The Australian Christian Lobby’s new legal arm, the Human Rights Law Alliance, will likely follow the pattern of litigation pursued by the Alliance Defending Freedom (ADF), a US -based homophobic group responsible for test cases and legal challenges that try to enforce a hard-line Christian version of the law.
Former ACL chief of staff and managing director of the Human Rights Law Alliance Martyn Iles confirmed to Crikey this week that the alliance had been founded and funded by the loud and influential lobby group in order to use the courts to defend freedoms of “conscience, religion and belief”.
Senior counsel and senior vice president of training at the ADF, Jeffery Ventrella, was a star attraction at the Australian Christian Lobby’s annual conference in April this year. Before the conference, ACL head Lyle Shelton defended Ventrella’s appearance, saying:
“If this is where it’s going that it’s no longer tolerated that you can hold the view that marriage is between a man and a woman then obviously we’re going to need legal representation to protect those freedoms and that’s why we’ve invited ADF to our conference.”
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The Human Rights Law Alliance’s first major test case is that of Kathy Clubb, a mother of 13 arrested in Melbourne for protesting within a Safe Access Zone outside an abortion clinic. Clubb and the alliance say they want to challenge the constitutionality of Victoria’s exclusion zones in the High Court.
The Alliance Defending Freedom has existed in the United States since 1994 and was once known as the Alliance Defense Fund. It had revenue of more than US$60 million in the 2015 financial year, largely from cash donations.
Former prime minister Tony Abbott addressed the ADF in January this year, speaking on the topic of “the importance of family”.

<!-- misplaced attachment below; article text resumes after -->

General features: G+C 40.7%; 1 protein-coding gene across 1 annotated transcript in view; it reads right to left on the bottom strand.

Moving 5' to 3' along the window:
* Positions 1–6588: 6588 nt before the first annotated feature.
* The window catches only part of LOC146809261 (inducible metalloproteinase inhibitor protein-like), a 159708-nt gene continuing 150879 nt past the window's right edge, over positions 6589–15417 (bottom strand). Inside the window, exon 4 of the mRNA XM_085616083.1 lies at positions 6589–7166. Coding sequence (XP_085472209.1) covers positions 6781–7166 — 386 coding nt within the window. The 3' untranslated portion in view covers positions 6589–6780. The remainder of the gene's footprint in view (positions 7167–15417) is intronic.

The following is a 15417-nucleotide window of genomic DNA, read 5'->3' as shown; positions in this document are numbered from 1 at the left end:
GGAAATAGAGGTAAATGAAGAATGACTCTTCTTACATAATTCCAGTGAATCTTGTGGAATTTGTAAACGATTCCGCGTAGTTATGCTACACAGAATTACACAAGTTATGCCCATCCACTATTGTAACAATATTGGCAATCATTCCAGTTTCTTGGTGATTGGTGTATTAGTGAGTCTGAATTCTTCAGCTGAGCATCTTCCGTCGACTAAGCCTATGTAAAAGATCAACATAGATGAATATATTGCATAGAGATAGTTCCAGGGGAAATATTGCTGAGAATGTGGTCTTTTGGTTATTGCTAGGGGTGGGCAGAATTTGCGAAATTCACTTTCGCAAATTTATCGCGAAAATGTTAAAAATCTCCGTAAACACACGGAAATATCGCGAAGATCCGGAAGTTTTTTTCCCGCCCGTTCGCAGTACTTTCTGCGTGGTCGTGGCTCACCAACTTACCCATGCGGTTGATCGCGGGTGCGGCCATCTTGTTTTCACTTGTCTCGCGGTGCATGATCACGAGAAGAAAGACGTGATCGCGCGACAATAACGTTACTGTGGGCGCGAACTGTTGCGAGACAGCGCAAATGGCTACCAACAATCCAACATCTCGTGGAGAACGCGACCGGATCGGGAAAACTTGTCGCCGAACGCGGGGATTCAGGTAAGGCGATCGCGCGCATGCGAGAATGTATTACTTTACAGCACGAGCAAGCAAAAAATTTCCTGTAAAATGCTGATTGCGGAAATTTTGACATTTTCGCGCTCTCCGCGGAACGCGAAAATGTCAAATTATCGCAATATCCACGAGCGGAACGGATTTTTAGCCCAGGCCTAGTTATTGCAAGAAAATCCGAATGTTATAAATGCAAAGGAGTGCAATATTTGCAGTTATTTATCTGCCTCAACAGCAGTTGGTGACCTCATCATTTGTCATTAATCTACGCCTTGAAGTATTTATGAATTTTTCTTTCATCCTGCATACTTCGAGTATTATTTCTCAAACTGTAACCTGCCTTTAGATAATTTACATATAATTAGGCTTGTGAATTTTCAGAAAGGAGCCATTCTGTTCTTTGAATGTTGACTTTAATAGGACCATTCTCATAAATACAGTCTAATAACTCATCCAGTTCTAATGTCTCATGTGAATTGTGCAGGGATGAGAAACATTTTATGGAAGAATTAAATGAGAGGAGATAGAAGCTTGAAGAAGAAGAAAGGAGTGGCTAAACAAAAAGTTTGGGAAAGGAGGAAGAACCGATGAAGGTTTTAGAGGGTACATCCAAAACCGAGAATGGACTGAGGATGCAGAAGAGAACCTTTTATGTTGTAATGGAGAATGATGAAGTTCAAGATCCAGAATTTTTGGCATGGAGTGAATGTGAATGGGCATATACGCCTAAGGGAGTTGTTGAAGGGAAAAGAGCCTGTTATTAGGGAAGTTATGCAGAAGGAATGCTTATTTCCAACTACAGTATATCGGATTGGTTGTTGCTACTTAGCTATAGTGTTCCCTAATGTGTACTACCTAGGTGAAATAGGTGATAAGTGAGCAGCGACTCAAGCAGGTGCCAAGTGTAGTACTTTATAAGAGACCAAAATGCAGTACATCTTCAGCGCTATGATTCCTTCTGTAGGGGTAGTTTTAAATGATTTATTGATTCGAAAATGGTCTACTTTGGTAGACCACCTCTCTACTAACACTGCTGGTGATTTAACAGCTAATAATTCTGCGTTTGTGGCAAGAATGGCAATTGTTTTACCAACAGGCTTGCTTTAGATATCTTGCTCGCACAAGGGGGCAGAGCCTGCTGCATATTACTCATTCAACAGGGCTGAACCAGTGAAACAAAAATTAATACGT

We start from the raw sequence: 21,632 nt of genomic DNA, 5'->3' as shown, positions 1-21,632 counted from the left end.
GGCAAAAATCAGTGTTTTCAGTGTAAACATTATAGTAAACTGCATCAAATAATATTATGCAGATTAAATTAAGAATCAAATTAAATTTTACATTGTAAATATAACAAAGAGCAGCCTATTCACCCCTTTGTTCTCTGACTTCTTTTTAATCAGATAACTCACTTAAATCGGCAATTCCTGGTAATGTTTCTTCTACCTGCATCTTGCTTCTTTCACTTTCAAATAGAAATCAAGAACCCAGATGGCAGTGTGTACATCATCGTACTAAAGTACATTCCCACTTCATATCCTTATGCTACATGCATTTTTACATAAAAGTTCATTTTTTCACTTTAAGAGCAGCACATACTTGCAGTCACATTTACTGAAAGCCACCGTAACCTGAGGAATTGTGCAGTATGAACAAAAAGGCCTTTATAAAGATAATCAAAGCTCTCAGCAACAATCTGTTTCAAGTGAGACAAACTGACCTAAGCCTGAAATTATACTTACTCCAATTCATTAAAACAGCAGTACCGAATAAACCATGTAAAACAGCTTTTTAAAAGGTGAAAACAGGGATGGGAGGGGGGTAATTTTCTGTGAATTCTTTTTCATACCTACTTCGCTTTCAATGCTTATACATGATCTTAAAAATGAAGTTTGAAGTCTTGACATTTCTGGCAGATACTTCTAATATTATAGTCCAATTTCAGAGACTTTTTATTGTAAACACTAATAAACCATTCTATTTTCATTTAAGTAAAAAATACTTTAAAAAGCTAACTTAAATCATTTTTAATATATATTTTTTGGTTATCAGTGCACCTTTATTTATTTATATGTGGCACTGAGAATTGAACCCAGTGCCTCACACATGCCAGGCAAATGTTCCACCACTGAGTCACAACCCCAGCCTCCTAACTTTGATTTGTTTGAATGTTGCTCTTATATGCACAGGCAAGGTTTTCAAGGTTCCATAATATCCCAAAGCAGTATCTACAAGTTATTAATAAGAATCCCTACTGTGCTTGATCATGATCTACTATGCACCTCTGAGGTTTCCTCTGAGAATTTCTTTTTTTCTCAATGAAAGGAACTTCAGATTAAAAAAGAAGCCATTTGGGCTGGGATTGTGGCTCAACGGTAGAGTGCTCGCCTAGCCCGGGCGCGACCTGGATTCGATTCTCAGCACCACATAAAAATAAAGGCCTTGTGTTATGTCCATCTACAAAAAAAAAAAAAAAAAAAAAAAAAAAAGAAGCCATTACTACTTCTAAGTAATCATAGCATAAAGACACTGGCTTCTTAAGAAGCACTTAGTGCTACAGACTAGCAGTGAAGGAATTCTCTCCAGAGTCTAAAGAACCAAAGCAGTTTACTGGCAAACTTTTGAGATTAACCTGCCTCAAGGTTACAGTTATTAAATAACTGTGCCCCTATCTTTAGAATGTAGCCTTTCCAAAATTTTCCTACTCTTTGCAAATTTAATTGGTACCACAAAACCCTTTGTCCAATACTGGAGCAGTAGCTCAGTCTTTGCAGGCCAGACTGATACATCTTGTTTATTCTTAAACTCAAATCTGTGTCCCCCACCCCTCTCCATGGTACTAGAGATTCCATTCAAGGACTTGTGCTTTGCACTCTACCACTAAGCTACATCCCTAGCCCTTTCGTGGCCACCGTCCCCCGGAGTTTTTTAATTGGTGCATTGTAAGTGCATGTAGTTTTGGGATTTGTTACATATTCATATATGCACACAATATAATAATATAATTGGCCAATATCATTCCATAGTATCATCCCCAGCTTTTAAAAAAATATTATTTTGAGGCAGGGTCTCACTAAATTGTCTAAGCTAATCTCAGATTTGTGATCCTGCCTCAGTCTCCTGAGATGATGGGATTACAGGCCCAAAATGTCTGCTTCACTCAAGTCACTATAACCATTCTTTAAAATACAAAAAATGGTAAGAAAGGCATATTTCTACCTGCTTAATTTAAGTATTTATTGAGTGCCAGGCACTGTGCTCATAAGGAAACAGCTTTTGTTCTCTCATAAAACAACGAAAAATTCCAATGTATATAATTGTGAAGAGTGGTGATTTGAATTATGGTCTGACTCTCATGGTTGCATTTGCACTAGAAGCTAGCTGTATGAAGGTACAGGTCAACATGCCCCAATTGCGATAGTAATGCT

The ADF successfully challenged a 35-foot buffer zone around abortion clinics in Massachusetts in the Supreme Court in 2014 and was a major force in the “Hobby Lobby” case, where businesses challenged a section of Barack Obama’s Affordable Care Act that required the health insurance packages that businesses offered to their employees include contraception. The Supreme Court challenge was also successful in 2014 after years in the courts, meaning that businesses can now legally be treated as people with religious freedom rights in the US. The New York Times calls the ADF “the largest legal force of the religious right”.
The ADF is currently supporting a florist in Richmond, Washington, who refused to supply flowers to a same-sex wedding, and has just filed a petition with the Supreme Court supporting a Virginian school’s ban on transgender people using bathrooms that do not correspond with the biological sex they were born with.
President of the Australian Lawyers for Human Rights Benedict Coyne says the use of euphemistic names like the Alliance Defending Freedom and the Human Rights Law Alliance is “deeply conerning and deeply problematic”.
Coyne believes the public can see through groups like the HRLA and the ADF. “There’s probably a case for misleading conduct with a term like that.”
“If it walks like a duck and quacks like a duck, it’s probably a duck, and they can’t pretend it’s a chicken.”
Coyne says that the HRLA will face different challenges to the ADF, as Australia does not have a bill of rights, and only an implied right of political communication.
“It’s an entirely different legal landscape from the United States, but lobbying politically is an adaptable and flexible policy that can be used anywhere.”
Coyne says that progressive legal groups could become more litigious in answer to the moves by the hard right, but that Australia’s legal culture does not lend itself to the involvement of groups like the American Civil Liberties Union, which is active for progressive causes in the US. Groups like the ACLU use “amicus curiae briefs”, which means “friend of the courts”, which is where groups can make submissions to the court on particular issues of the law, including human rights, even if they are not a party to the case.
Litigation prioritising the right to freedom of speech above other human rights also exhibits a willful misunderstanding of how human rights law works, says Coyne.
“It is the most basic misconception of human rights law and peddling propaganda for a very heated hot air agenda for inequality is such a deep misconception of international human rights law. Even a first-year law student would not make such mistakes.”